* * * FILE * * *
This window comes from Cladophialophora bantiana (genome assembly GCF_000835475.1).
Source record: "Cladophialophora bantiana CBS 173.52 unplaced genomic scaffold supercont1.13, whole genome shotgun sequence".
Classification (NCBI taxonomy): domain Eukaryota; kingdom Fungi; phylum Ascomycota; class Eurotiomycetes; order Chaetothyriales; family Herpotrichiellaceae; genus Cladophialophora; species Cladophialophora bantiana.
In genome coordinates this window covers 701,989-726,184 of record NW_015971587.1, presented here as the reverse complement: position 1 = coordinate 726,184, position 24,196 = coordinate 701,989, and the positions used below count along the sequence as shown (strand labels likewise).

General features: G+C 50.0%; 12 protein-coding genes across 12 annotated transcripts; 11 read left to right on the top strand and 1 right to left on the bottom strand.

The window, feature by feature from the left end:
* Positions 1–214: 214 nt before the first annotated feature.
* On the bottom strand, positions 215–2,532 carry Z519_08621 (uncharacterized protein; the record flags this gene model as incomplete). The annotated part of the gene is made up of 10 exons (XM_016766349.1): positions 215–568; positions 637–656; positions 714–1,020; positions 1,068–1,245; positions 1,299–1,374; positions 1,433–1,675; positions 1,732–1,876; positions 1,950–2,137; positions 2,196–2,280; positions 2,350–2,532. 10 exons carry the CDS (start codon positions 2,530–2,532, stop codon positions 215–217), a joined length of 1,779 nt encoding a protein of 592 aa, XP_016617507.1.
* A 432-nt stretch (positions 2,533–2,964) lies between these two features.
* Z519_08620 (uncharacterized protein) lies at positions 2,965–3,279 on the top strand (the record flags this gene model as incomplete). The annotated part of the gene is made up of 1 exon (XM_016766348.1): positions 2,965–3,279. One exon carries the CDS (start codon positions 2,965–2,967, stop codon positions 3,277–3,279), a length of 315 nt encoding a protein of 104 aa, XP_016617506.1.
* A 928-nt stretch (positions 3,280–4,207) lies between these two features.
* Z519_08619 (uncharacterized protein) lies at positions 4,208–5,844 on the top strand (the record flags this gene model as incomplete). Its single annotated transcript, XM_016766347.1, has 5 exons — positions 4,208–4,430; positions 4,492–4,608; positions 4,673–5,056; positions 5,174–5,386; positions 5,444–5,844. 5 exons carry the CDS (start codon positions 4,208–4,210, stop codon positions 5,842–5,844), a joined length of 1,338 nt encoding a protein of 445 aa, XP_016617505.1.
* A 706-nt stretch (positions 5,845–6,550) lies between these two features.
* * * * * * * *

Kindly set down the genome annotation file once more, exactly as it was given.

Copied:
This window comes from Cladophialophora bantiana (genome assembly GCF_000835475.1).
Source record: "Cladophialophora bantiana CBS 173.52 unplaced genomic scaffold supercont1.13, whole genome shotgun sequence".
Classification (NCBI taxonomy): domain Eukaryota; kingdom Fungi; phylum Ascomycota; class Eurotiomycetes; order Chaetothyriales; family Herpotrichiellaceae; genus Cladophialophora; species Cladophialophora bantiana.
In genome coordinates this window covers 701,989-726,184 of record NW_015971587.1, presented here as the reverse complement: position 1 = coordinate 726,184, position 24,196 = coordinate 701,989, and the positions used below count along the sequence as shown (strand labels likewise).

General features: G+C 50.0%; 12 protein-coding genes across 12 annotated transcripts; 11 read left to right on the top strand and 1 right to left on the bottom strand.

The window, feature by feature from the left end:
* Positions 1–214: 214 nt before the first annotated feature.
* On the bottom strand, positions 215–2,532 carry Z519_08621 (uncharacterized protein; the record flags this gene model as incomplete). The annotated part of the gene is made up of 10 exons (XM_016766349.1): positions 215–568; positions 637–656; positions 714–1,020; positions 1,068–1,245; positions 1,299–1,374; positions 1,433–1,675; positions 1,732–1,876; positions 1,950–2,137; positions 2,196–2,280; positions 2,350–2,532. 10 exons carry the CDS (start codon positions 2,530–2,532, stop codon positions 215–217), a joined length of 1,779 nt encoding a protein of 592 aa, XP_016617507.1.
* A 432-nt stretch (positions 2,533–2,964) lies between these two features.
* Z519_08620 (uncharacterized protein) lies at positions 2,965–3,279 on the top strand (the record flags this gene model as incomplete). The annotated part of the gene is made up of 1 exon (XM_016766348.1): positions 2,965–3,279. One exon carries the CDS (start codon positions 2,965–2,967, stop codon positions 3,277–3,279), a length of 315 nt encoding a protein of 104 aa, XP_016617506.1.
* A 928-nt stretch (positions 3,280–4,207) lies between these two features.
* Z519_08619 (uncharacterized protein) lies at positions 4,208–5,844 on the top strand (the record flags this gene model as incomplete). Its single annotated transcript, XM_016766347.1, has 5 exons — positions 4,208–4,430; positions 4,492–4,608; positions 4,673–5,056; positions 5,174–5,386; positions 5,444–5,844. 5 exons carry the CDS (start codon positions 4,208–4,210, stop codon positions 5,842–5,844), a joined length of 1,338 nt encoding a protein of 445 aa, XP_016617505.1.
* A 706-nt stretch (positions 5,845–6,550) lies between these two features.